Household crowding, social mixing patterns and respiratory symptoms in seven countries of the african meningitis belt.


Ferraro, CF; Trotter, CL; Nascimento, MC; Jusot, JF; Omotara, BA; Hodgson, A; Ali, O; Alavo, S; Sow, S; Daugla, DM; Stuart, JM; (2014) Household crowding, social mixing patterns and respiratory symptoms in seven countries of the african meningitis belt. PLoS One, 9 (7). e101129. ISSN 1932-6203 DOI: https://doi.org/10.1371/journal.pone.0101129

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Abstract

OBJECTIVES To describe the variation in household crowding and social mixing patterns in the African meningitis belt and to assess any association with self-reported recent respiratory symptoms. METHODS In 2010, the African Meningococcal Carriage Consortium (MenAfriCar) conducted cross-sectional surveys in urban and rural areas of seven countries. The number of household members, rooms per household, attendance at social gatherings and meeting places were recorded. Associations with self-reported recent respiratory symptoms were analysed by univariate and multivariate regression models. RESULTS The geometric mean people per room ranged from 1.9 to 2.8 between Ghana and Ethiopia respectively. Attendance at different types of social gatherings was variable by country, ranging from 0.5 to 1.5 per week. Those who attended 3 or more different types of social gatherings a week (frequent mixers) were more likely to be older, male (OR 1.27, p<0.001) and live in urban areas (OR 1.45, p<0.001). Frequent mixing and young age, but not increased household crowding, were associated with higher odds of self-reported respiratory symptoms (aOR 2.2, p<0.001 and OR 2.8, p<0.001 respectively). A limitation is that we did not measure school and workplace attendance. CONCLUSION There are substantial variations in household crowding and social mixing patterns across the African meningitis belt. This study finds a clear association between age, increased social mixing and respiratory symptoms. It lays the foundation for designing and implementing more detailed studies of social contact patterns in this region.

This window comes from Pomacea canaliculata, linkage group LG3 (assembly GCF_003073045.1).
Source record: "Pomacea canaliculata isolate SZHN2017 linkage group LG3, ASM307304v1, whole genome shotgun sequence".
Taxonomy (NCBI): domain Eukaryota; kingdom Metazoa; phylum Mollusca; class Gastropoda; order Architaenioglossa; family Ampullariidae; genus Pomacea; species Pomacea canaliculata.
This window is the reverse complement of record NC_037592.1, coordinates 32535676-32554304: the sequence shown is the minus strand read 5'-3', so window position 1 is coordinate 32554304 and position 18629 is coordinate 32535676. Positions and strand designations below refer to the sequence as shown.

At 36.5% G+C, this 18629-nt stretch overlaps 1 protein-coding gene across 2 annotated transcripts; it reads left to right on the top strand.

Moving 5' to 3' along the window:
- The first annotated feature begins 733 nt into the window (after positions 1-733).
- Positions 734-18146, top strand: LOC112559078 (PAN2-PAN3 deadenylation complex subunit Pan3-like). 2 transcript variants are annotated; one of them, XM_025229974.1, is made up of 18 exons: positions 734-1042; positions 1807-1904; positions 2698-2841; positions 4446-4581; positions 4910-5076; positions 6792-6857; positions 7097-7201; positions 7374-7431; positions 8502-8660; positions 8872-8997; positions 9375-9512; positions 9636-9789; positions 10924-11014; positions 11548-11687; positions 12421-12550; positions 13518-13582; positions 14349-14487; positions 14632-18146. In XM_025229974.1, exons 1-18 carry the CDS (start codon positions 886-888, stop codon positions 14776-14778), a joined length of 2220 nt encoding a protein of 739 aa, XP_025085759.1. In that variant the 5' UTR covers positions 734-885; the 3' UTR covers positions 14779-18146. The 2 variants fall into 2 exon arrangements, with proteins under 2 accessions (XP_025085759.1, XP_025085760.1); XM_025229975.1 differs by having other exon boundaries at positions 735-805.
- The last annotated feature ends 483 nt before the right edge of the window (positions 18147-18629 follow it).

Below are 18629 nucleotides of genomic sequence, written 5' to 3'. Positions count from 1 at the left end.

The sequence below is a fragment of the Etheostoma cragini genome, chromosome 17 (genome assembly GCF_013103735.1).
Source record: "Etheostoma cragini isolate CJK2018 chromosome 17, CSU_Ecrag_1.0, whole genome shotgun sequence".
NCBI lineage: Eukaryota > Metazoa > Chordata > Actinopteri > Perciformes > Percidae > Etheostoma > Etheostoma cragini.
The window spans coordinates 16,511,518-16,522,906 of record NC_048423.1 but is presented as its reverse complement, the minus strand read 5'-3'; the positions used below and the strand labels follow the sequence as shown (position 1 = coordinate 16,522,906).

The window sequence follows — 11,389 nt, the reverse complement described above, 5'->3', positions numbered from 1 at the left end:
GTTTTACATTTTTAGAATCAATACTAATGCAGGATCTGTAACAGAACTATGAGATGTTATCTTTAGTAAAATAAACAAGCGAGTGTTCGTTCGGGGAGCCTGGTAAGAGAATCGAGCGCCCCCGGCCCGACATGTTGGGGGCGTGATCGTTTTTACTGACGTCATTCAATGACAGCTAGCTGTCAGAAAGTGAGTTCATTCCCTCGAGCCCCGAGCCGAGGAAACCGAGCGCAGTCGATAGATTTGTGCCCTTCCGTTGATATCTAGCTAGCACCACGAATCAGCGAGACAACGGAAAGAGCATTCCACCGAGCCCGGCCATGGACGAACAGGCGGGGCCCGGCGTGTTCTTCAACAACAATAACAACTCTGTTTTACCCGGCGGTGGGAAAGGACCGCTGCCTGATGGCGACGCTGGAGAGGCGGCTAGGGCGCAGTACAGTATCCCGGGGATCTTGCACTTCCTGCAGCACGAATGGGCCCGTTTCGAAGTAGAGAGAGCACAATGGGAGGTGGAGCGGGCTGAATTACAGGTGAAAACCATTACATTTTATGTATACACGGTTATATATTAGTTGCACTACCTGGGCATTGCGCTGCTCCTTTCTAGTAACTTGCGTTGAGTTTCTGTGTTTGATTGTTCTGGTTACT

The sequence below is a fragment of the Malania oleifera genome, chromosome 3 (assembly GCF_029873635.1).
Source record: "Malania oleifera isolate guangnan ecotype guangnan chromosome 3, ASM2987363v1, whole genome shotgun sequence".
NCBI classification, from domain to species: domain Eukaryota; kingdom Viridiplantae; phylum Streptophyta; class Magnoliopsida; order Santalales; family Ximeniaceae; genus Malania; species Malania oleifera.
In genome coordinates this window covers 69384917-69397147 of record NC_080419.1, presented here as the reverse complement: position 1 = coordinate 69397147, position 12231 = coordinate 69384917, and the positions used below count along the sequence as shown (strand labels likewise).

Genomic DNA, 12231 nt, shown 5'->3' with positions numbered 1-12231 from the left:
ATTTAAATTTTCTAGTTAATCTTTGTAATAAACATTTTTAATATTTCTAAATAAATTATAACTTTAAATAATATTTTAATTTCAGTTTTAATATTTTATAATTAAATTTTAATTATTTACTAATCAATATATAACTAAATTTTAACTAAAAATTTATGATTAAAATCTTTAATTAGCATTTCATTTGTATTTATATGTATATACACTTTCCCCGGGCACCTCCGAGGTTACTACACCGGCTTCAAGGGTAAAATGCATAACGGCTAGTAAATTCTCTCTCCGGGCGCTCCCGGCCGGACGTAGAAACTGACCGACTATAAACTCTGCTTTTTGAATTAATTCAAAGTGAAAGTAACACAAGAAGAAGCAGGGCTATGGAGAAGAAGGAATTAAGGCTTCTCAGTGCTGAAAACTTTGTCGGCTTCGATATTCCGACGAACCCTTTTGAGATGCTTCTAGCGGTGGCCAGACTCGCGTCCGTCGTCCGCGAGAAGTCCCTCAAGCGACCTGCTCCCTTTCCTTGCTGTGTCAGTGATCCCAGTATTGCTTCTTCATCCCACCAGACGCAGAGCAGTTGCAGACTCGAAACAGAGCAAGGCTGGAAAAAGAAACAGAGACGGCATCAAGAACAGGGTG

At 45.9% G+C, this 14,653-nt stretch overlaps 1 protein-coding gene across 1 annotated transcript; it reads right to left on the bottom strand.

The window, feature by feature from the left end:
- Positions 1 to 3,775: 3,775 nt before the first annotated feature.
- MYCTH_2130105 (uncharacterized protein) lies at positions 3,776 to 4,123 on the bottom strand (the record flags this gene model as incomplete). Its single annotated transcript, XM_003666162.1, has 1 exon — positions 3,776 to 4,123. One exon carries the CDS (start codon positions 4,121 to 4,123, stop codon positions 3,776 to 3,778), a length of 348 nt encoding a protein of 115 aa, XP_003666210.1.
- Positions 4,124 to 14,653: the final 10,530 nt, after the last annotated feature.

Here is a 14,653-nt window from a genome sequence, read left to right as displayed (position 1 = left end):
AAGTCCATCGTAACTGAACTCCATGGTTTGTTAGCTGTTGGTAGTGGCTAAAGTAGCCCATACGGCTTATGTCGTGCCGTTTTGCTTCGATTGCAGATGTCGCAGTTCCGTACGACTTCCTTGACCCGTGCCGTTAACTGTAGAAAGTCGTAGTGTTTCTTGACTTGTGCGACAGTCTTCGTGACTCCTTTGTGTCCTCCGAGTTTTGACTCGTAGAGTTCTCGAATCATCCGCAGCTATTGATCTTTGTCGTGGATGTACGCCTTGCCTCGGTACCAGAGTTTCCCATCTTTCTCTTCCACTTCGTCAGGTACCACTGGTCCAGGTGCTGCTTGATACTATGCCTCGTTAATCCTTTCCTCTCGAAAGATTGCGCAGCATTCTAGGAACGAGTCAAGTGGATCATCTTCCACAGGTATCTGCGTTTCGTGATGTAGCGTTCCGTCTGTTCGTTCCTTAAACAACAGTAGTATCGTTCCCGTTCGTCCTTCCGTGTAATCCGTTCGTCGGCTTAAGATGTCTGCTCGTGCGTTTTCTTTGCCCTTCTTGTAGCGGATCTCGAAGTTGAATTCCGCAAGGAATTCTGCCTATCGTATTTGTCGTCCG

Item Type: Article
Faculty and Department: Faculty of Infectious and Tropical Diseases > Dept of Disease Control
PubMed ID: 24988195
Web of Science ID: 341354100063
URI: http://researchonline.lshtm.ac.uk/id/eprint/1823781

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